Factors that led to the Industrial Revolution: An analysis

Industrialisation was a defining period in history that enabled the transition of predominantly agrarian economies to manufacturing hubs. The Revolution, which took place in the 1700s, ushered in a holistic transformation: an increase in demand, a shift to a culture incentivizing productivity and increased utilisation of economic resources. A booming market requires just this; the climate created in the 1760s, therefore, led to an unprecedented rise in manufacturing.  

Of the numerous factors leading to industrialization, the rise of capitalism was arguably one of the most significant. Adam Smith’s proposed laissez-faire economic principles pioneered a marked transition from previously interventionist policies to those that allowed the “invisible hand” of demand and supply to govern markets.  

With this shift in perception, tangible results followed; firms, moving away from the shackles of mercantilism and government control, were increasingly driven by profit motives as markets shifted away from egalitarianism to individualism. The promise of “individual gain” from greater economic performance drove innovation towards increased productivity and efficiency. Europe’s textile industry yields an excellent example of this. Technological developments such as the “Spinning Jenny” invented by Hargreaves facilitated the transition of the British textile industry from “cottage industries” to large-scale production and increased productivity. This shift also involved tapping into previously unused natural resources like coal, further strengthening the industrial process by allowing new technology like the “steam engine” to be developed, a crucial part of transportation and production machinery.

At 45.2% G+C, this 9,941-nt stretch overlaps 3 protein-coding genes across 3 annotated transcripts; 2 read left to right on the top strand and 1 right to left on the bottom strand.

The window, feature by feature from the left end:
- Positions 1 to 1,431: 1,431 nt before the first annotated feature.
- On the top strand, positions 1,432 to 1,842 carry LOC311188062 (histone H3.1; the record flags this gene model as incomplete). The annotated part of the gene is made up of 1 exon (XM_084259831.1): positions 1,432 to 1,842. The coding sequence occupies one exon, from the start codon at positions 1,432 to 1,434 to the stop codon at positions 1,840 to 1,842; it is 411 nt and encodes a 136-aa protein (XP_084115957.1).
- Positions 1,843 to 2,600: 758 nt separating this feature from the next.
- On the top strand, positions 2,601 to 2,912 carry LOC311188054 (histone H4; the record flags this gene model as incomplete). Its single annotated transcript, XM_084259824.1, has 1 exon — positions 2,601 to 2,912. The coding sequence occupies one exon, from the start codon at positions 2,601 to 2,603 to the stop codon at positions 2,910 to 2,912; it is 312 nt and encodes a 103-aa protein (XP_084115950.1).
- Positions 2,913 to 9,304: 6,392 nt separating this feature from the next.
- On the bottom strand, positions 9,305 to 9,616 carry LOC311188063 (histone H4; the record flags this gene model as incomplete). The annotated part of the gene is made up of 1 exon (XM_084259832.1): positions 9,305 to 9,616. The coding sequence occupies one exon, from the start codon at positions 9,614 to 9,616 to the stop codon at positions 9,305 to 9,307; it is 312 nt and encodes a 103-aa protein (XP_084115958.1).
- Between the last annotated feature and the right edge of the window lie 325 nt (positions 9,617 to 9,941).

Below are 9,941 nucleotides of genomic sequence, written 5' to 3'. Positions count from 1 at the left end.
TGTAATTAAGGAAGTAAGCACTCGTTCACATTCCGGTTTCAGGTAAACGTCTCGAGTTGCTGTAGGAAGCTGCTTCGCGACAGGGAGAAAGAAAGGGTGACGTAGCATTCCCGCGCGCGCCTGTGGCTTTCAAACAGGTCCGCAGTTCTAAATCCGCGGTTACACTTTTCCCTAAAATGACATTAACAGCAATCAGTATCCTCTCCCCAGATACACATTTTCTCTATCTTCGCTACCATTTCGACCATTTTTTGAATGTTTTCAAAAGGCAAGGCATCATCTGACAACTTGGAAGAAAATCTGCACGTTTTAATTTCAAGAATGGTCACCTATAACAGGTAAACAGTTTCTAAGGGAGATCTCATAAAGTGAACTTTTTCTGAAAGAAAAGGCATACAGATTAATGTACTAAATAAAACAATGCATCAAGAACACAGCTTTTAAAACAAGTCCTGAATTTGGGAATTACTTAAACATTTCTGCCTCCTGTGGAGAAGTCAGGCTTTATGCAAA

Imperialism also contributed to the advent of industrialization. Besides the soft power that nations accumulated through conquest, they acquired resources and labour at low costs. This enabled high-scale production, rapid expansion and economic growth. The “Trade Triangle”, for instance, developed significantly during this time. European nations would buy enslaved people in Africa by selling them already manufactured goods and services; they would subsequently be sent to America to work on plantations, and the fruits of their labour would be used to buy more “slaves” in a large-scale vicious cycle. Historians suggest that up to 12 million enslaved people were involved in this “Triangle”, illustrating the magnitude of cheap labour available to Europe that made industrial production possible by the 17th century. Imperialism enabled the creation of a large market for goods produced; money gained from this was further invested in creating the infrastructure and transport needed to access new markets. Historian Eric Hobsbawm, to this effect, stated once that “no part of Britain is more than seventy miles away from the sea, and even less from some navigable waterway”, indicating the extent to which this held true. 

Another undeniable factor that resulted in the Industrial Revolution was the Agricultural Revolution which preceded it; Beginning in the 17th century, the Revolution resulted in a massive increase in food production through effective cultivation and crop handling techniques such as the seed drill, invented by Jethro Tull. The result was a wide-scale increase in efficiency and, subsequently, the population due to the rise in the food supply. This allowed for a solid workforce to be built, setting the stage for the Industrial Revolution. 

A combination of these crucial factors undeniably created an unprecedented phenomenon in Britain, facilitating mass production and structural changes in world economies.


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